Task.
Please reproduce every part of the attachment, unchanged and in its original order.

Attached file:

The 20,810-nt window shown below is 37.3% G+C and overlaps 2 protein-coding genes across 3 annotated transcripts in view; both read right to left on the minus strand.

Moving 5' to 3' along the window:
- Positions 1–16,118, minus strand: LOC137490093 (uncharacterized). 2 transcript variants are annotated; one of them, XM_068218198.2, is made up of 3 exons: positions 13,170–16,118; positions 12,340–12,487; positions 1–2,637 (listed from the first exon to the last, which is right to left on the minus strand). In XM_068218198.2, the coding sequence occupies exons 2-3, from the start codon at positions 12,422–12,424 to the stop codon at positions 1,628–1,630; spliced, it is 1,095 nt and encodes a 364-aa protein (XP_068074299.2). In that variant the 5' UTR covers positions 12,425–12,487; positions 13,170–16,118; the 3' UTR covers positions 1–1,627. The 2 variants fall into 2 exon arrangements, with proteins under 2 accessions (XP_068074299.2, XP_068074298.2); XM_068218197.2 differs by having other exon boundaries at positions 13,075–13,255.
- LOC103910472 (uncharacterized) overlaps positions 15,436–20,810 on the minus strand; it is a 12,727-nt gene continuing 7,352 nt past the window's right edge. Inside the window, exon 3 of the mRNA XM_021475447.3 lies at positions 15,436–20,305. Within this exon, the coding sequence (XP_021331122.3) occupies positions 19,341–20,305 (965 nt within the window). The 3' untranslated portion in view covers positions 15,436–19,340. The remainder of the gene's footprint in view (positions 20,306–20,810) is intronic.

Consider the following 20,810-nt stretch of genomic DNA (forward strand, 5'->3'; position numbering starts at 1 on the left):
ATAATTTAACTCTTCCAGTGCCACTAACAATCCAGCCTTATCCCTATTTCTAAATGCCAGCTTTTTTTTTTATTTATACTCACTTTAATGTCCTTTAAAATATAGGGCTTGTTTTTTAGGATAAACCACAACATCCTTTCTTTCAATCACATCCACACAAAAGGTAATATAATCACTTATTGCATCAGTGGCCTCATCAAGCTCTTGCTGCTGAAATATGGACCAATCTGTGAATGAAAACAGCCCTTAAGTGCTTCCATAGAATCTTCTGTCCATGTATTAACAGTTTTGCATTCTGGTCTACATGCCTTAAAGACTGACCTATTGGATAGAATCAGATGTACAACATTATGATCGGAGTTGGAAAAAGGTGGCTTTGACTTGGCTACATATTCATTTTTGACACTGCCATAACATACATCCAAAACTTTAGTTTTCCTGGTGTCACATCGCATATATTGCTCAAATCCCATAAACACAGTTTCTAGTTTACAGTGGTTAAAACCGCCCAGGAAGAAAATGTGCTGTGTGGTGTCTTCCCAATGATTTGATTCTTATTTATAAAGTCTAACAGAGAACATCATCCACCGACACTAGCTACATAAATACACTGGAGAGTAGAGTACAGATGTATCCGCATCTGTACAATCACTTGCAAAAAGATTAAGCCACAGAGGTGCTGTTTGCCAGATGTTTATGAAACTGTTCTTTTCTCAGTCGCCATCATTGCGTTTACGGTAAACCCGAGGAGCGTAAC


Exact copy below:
The 20,810-nt window shown below is 37.3% G+C and overlaps 2 protein-coding genes across 3 annotated transcripts in view; both read right to left on the minus strand.

Moving 5' to 3' along the window:
- Positions 1–16,118, minus strand: LOC137490093 (uncharacterized). 2 transcript variants are annotated; one of them, XM_068218198.2, is made up of 3 exons: positions 13,170–16,118; positions 12,340–12,487; positions 1–2,637 (listed from the first exon to the last, which is right to left on the minus strand). In XM_068218198.2, the coding sequence occupies exons 2-3, from the start codon at positions 12,422–12,424 to the stop codon at positions 1,628–1,630; spliced, it is 1,095 nt and encodes a 364-aa protein (XP_068074299.2). In that variant the 5' UTR covers positions 12,425–12,487; positions 13,170–16,118; the 3' UTR covers positions 1–1,627. The 2 variants fall into 2 exon arrangements, with proteins under 2 accessions (XP_068074299.2, XP_068074298.2); XM_068218197.2 differs by having other exon boundaries at positions 13,075–13,255.
- LOC103910472 (uncharacterized) overlaps positions 15,436–20,810 on the minus strand; it is a 12,727-nt gene continuing 7,352 nt past the window's right edge. Inside the window, exon 3 of the mRNA XM_021475447.3 lies at positions 15,436–20,305. Within this exon, the coding sequence (XP_021331122.3) occupies positions 19,341–20,305 (965 nt within the window). The 3' untranslated portion in view covers positions 15,436–19,340. The remainder of the gene's footprint in view (positions 20,306–20,810) is intronic.

Consider the following 20,810-nt stretch of genomic DNA (forward strand, 5'->3'; position numbering starts at 1 on the left):
ATAATTTAACTCTTCCAGTGCCACTAACAATCCAGCCTTATCCCTATTTCTAAATGCCAGCTTTTTTTTTTATTTATACTCACTTTAATGTCCTTTAAAATATAGGGCTTGTTTTTTAGGATAAACCACAACATCCTTTCTTTCAATCACATCCACACAAAAGGTAATATAATCACTTATTGCATCAGTGGCCTCATCAAGCTCTTGCTGCTGAAATATGGACCAATCTGTGAATGAAAACAGCCCTTAAGTGCTTCCATAGAATCTTCTGTCCATGTATTAACAGTTTTGCATTCTGGTCTACATGCCTTAAAGACTGACCTATTGGATAGAATCAGATGTACAACATTATGATCGGAGTTGGAAAAAGGTGGCTTTGACTTGGCTACATATTCATTTTTGACACTGCCATAACATACATCCAAAACTTTAGTTTTCCTGGTGTCACATCGCATATATTGCTCAAATCCCATAAACACAGTTTCTAGTTTACAGTGGTTAAAACCGCCCAGGAAGAAAATGTGCTGTGTGGTGTCTTCCCAATGATTTGATTCTTATTTATAAAGTCTAACAGAGAACATCATCCACCGACACTAGCTACATAAATACACTGGAGAGTAGAGTACAGATGTATCCGCATCTGTACAATCACTTGCAAAAAGATTAAGCCACAGAGGTGCTGTTTGCCAGATGTTTATGAAACTGTTCTTTTCTCAGTCGCCATCATTGCGTTTACGGTAAACCCGAGGAGCGTAAC